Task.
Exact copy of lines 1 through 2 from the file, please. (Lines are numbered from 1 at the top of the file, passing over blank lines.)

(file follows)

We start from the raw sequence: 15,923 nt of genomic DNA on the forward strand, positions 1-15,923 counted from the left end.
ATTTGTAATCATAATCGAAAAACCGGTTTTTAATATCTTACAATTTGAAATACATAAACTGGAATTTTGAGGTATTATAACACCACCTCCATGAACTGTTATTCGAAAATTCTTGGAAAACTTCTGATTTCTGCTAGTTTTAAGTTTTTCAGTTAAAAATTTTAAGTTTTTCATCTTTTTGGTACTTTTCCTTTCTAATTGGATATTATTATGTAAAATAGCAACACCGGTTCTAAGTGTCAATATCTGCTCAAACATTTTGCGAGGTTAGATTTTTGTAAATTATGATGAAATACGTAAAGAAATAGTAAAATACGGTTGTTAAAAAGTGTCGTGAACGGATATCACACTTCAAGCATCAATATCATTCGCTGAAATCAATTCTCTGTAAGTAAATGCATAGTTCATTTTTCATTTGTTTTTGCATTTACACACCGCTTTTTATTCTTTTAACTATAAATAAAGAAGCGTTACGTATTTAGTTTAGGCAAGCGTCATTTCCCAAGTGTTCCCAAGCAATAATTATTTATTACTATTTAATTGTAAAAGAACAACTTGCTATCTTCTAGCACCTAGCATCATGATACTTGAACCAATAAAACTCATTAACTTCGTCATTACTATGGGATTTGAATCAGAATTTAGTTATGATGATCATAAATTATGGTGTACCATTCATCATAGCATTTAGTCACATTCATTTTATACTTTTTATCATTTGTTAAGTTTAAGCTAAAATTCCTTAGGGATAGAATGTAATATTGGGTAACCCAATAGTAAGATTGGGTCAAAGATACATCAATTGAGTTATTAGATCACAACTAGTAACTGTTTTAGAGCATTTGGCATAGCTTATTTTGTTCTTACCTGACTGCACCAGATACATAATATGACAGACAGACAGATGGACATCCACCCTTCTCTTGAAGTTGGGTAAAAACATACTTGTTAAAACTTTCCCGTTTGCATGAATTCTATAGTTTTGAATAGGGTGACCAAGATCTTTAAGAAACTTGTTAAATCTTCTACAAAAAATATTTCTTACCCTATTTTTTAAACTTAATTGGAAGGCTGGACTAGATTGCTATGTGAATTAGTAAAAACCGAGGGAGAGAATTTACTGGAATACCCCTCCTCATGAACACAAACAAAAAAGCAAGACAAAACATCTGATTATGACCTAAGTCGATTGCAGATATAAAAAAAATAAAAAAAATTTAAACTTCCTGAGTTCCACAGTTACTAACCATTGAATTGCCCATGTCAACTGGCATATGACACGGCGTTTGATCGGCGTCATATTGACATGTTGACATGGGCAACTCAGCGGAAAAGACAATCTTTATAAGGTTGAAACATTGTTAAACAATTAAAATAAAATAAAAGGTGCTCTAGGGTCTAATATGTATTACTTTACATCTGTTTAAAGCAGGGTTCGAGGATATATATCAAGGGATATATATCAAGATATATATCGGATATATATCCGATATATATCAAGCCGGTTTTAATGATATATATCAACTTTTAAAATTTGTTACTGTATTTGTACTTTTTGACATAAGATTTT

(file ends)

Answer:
We start from the raw sequence: 15,923 nt of genomic DNA on the forward strand, positions 1-15,923 counted from the left end.
ATTTGTAATCATAATCGAAAAACCGGTTTTTAATATCTTACAATTTGAAATACATAAACTGGAATTTTGAGGTATTATAACACCACCTCCATGAACTGTTATTCGAAAATTCTTGGAAAACTTCTGATTTCTGCTAGTTTTAAGTTTTTCAGTTAAAAATTTTAAGTTTTTCATCTTTTTGGTACTTTTCCTTTCTAATTGGATATTATTATGTAAAATAGCAACACCGGTTCTAAGTGTCAATATCTGCTCAAACATTTTGCGAGGTTAGATTTTTGTAAATTATGATGAAATACGTAAAGAAATAGTAAAATACGGTTGTTAAAAAGTGTCGTGAACGGATATCACACTTCAAGCATCAATATCATTCGCTGAAATCAATTCTCTGTAAGTAAATGCATAGTTCATTTTTCATTTGTTTTTGCATTTACACACCGCTTTTTATTCTTTTAACTATAAATAAAGAAGCGTTACGTATTTAGTTTAGGCAAGCGTCATTTCCCAAGTGTTCCCAAGCAATAATTATTTATTACTATTTAATTGTAAAAGAACAACTTGCTATCTTCTAGCACCTAGCATCATGATACTTGAACCAATAAAACTCATTAACTTCGTCATTACTATGGGATTTGAATCAGAATTTAGTTATGATGATCATAAATTATGGTGTACCATTCATCATAGCATTTAGTCACATTCATTTTATACTTTTTATCATTTGTTAAGTTTAAGCTAAAATTCCTTAGGGATAGAATGTAATATTGGGTAACCCAATAGTAAGATTGGGTCAAAGATACATCAATTGAGTTATTAGATCACAACTAGTAACTGTTTTAGAGCATTTGGCATAGCTTATTTTGTTCTTACCTGACTGCACCAGATACATAATATGACAGACAGACAGATGGACATCCACCCTTCTCTTGAAGTTGGGTAAAAACATACTTGTTAAAACTTTCCCGTTTGCATGAATTCTATAGTTTTGAATAGGGTGACCAAGATCTTTAAGAAACTTGTTAAATCTTCTACAAAAAATATTTCTTACCCTATTTTTTAAACTTAATTGGAAGGCTGGACTAGATTGCTATGTGAATTAGTAAAAACCGAGGGAGAGAATTTACTGGAATACCCCTCCTCATGAACACAAACAAAAAAGCAAGACAAAACATCTGATTATGACCTAAGTCGATTGCAGATATAAAAAAAATAAAAAAAATTTAAACTTCCTGAGTTCCACAGTTACTAACCATTGAATTGCCCATGTCAACTGGCATATGACACGGCGTTTGATCGGCGTCATATTGACATGTTGACATGGGCAACTCAGCGGAAAAGACAATCTTTATAAGGTTGAAACATTGTTAAACAATTAAAATAAAATAAAAGGTGCTCTAGGGTCTAATATGTATTACTTTACATCTGTTTAAAGCAGGGTTCGAGGATATATATCAAGGGATATATATCAAGATATATATCGGATATATATCCGATATATATCAAGCCGGTTTTAATGATATATATCAACTTTTAAAATTTGTTACTGTATTTGTACTTTTTGACATAAGATTTT